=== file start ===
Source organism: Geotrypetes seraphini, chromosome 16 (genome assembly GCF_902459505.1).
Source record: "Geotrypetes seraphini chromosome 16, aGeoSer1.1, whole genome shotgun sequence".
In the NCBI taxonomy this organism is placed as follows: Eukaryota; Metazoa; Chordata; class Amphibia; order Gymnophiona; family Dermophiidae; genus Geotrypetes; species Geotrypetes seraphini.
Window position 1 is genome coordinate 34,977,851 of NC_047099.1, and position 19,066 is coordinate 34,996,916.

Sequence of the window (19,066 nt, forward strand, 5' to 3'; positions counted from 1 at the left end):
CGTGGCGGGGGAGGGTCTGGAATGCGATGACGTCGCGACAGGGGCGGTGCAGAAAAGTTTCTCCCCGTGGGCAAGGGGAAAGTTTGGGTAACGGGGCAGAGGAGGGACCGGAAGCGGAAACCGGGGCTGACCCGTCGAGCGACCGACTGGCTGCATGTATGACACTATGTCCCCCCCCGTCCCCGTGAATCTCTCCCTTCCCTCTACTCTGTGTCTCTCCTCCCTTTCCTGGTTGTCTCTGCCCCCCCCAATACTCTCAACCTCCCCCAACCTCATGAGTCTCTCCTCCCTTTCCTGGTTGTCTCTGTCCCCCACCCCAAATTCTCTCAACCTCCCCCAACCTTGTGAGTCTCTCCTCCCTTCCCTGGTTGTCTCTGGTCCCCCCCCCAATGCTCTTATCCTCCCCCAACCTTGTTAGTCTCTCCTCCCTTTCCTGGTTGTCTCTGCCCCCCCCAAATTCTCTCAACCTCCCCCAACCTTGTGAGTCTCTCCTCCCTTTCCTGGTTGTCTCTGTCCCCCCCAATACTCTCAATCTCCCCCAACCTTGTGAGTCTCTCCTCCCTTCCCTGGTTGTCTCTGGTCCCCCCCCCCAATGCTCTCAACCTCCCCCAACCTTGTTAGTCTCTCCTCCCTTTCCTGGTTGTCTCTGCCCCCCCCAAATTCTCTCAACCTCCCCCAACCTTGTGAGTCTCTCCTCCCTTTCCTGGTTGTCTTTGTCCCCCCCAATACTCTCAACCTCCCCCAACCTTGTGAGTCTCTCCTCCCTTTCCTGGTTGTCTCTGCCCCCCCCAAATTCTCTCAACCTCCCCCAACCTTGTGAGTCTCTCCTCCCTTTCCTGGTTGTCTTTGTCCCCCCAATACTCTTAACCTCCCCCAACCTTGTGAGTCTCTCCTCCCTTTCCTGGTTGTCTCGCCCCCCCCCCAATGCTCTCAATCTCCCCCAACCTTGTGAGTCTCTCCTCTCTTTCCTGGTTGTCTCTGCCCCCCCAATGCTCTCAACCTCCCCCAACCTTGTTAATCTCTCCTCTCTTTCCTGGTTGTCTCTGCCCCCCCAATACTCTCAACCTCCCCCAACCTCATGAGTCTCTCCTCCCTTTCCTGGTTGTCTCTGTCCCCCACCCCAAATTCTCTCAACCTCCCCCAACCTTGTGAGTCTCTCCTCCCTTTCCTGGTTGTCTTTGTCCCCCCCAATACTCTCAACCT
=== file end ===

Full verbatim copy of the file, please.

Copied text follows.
Source organism: Geotrypetes seraphini, chromosome 16 (genome assembly GCF_902459505.1).
Source record: "Geotrypetes seraphini chromosome 16, aGeoSer1.1, whole genome shotgun sequence".
In the NCBI taxonomy this organism is placed as follows: Eukaryota; Metazoa; Chordata; class Amphibia; order Gymnophiona; family Dermophiidae; genus Geotrypetes; species Geotrypetes seraphini.
Window position 1 is genome coordinate 34,977,851 of NC_047099.1, and position 19,066 is coordinate 34,996,916.

Sequence of the window (19,066 nt, forward strand, 5' to 3'; positions counted from 1 at the left end):
CGTGGCGGGGGAGGGTCTGGAATGCGATGACGTCGCGACAGGGGCGGTGCAGAAAAGTTTCTCCCCGTGGGCAAGGGGAAAGTTTGGGTAACGGGGCAGAGGAGGGACCGGAAGCGGAAACCGGGGCTGACCCGTCGAGCGACCGACTGGCTGCATGTATGACACTATGTCCCCCCCCGTCCCCGTGAATCTCTCCCTTCCCTCTACTCTGTGTCTCTCCTCCCTTTCCTGGTTGTCTCTGCCCCCCCCAATACTCTCAACCTCCCCCAACCTCATGAGTCTCTCCTCCCTTTCCTGGTTGTCTCTGTCCCCCACCCCAAATTCTCTCAACCTCCCCCAACCTTGTGAGTCTCTCCTCCCTTCCCTGGTTGTCTCTGGTCCCCCCCCCAATGCTCTTATCCTCCCCCAACCTTGTTAGTCTCTCCTCCCTTTCCTGGTTGTCTCTGCCCCCCCCAAATTCTCTCAACCTCCCCCAACCTTGTGAGTCTCTCCTCCCTTTCCTGGTTGTCTCTGTCCCCCCCAATACTCTCAATCTCCCCCAACCTTGTGAGTCTCTCCTCCCTTCCCTGGTTGTCTCTGGTCCCCCCCCCCAATGCTCTCAACCTCCCCCAACCTTGTTAGTCTCTCCTCCCTTTCCTGGTTGTCTCTGCCCCCCCCAAATTCTCTCAACCTCCCCCAACCTTGTGAGTCTCTCCTCCCTTTCCTGGTTGTCTTTGTCCCCCCCAATACTCTCAACCTCCCCCAACCTTGTGAGTCTCTCCTCCCTTTCCTGGTTGTCTCTGCCCCCCCCAAATTCTCTCAACCTCCCCCAACCTTGTGAGTCTCTCCTCCCTTTCCTGGTTGTCTTTGTCCCCCCAATACTCTTAACCTCCCCCAACCTTGTGAGTCTCTCCTCCCTTTCCTGGTTGTCTCGCCCCCCCCCCAATGCTCTCAATCTCCCCCAACCTTGTGAGTCTCTCCTCTCTTTCCTGGTTGTCTCTGCCCCCCCAATGCTCTCAACCTCCCCCAACCTTGTTAATCTCTCCTCTCTTTCCTGGTTGTCTCTGCCCCCCCAATACTCTCAACCTCCCCCAACCTCATGAGTCTCTCCTCCCTTTCCTGGTTGTCTCTGTCCCCCACCCCAAATTCTCTCAACCTCCCCCAACCTTGTGAGTCTCTCCTCCCTTTCCTGGTTGTCTTTGTCCCCCCCAATACTCTCAACCT